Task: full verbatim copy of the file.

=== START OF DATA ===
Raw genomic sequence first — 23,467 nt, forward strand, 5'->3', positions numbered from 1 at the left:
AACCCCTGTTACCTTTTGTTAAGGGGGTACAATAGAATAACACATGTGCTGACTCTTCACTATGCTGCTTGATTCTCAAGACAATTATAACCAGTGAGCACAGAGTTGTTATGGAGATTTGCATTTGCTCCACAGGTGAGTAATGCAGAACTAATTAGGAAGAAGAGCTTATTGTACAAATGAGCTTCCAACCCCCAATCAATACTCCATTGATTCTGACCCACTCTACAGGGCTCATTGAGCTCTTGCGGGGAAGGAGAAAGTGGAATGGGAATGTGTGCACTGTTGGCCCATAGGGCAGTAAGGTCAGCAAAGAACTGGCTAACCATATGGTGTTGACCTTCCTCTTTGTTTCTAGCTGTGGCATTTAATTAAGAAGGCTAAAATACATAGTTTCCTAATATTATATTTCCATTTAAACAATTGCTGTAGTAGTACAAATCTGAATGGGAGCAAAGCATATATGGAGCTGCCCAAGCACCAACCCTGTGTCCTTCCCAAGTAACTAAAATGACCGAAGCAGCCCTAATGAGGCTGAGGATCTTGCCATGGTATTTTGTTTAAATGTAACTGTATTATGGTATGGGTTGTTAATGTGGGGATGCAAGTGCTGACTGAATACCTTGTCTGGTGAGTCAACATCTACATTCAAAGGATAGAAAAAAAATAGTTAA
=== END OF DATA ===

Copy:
Raw genomic sequence first — 23,467 nt, forward strand, 5'->3', positions numbered from 1 at the left:
AACCCCTGTTACCTTTTGTTAAGGGGGTACAATAGAATAACACATGTGCTGACTCTTCACTATGCTGCTTGATTCTCAAGACAATTATAACCAGTGAGCACAGAGTTGTTATGGAGATTTGCATTTGCTCCACAGGTGAGTAATGCAGAACTAATTAGGAAGAAGAGCTTATTGTACAAATGAGCTTCCAACCCCCAATCAATACTCCATTGATTCTGACCCACTCTACAGGGCTCATTGAGCTCTTGCGGGGAAGGAGAAAGTGGAATGGGAATGTGTGCACTGTTGGCCCATAGGGCAGTAAGGTCAGCAAAGAACTGGCTAACCATATGGTGTTGACCTTCCTCTTTGTTTCTAGCTGTGGCATTTAATTAAGAAGGCTAAAATACATAGTTTCCTAATATTATATTTCCATTTAAACAATTGCTGTAGTAGTACAAATCTGAATGGGAGCAAAGCATATATGGAGCTGCCCAAGCACCAACCCTGTGTCCTTCCCAAGTAACTAAAATGACCGAAGCAGCCCTAATGAGGCTGAGGATCTTGCCATGGTATTTTGTTTAAATGTAACTGTATTATGGTATGGGTTGTTAATGTGGGGATGCAAGTGCTGACTGAATACCTTGTCTGGTGAGTCAACATCTACATTCAAAGGATAGAAAAAAAATAGTTAA